These are joint stock companies which have sold shares to general public and thus have attracted public money in form of share capital. Such companies are usually quoted on the stock exchange. These companies usually raise large sums of money from the public and in order to do so, such companies must:

  1. Obtain permission from the capital market development authority also known as New Issue Committee.
  2. The company in need of public money will have to obtain permission from the NSE Council before it can be allowed to have its shares “dealt-in”.
  3. The law requires such a company to have a minimum of seven shareholders and there is no upper limit.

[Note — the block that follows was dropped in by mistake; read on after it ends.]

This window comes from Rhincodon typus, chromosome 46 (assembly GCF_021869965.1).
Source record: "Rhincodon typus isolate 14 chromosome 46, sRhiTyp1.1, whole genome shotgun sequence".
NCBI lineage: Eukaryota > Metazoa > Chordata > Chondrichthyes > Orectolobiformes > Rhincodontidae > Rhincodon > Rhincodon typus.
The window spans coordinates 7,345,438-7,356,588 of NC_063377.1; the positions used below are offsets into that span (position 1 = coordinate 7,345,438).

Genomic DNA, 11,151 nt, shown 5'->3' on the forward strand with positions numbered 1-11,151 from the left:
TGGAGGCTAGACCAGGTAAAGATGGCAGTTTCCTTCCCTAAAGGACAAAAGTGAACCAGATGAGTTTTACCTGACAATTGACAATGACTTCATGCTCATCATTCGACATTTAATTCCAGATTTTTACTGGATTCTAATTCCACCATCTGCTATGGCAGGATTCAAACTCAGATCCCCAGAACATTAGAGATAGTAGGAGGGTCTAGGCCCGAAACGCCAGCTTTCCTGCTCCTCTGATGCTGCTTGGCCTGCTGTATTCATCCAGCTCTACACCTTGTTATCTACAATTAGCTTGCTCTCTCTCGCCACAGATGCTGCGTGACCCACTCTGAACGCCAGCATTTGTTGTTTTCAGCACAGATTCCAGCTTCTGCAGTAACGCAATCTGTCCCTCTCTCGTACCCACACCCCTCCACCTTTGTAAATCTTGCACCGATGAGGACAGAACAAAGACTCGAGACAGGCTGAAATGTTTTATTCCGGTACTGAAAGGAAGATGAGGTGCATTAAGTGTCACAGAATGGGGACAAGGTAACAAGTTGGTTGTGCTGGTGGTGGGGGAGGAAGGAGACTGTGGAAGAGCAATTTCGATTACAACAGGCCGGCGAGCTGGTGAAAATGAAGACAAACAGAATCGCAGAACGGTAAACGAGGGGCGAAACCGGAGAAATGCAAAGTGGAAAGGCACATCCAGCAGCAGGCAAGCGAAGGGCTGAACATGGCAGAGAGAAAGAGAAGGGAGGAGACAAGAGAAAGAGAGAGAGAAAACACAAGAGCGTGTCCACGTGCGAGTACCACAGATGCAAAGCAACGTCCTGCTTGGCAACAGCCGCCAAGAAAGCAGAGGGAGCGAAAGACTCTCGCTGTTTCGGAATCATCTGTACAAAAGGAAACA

These are NOT allowed to advertise their shares so as to attract public money and as such they sell their shares privately (known as private placing) to interested members of the public.
Their shares are not freely transferable as these are not quoted on the stock exchange and they can only be transferred with the consent of the directors.
Differences between the two above lies on:

  1. Number of shares
  2. Transfer of shares
  3. Methods of raising funds from the public
  4. Number of directors
  5. Quotation
  6. AGM’s
  7. Retirement age of director

Sole proprietorships / Partnerships / Joint stock companies or Public/Private limited companies.

(Visited 26 times, 1 visits today)
Share this:

Written by 

Leave a Reply

Your email address will not be published. Required fields are marked *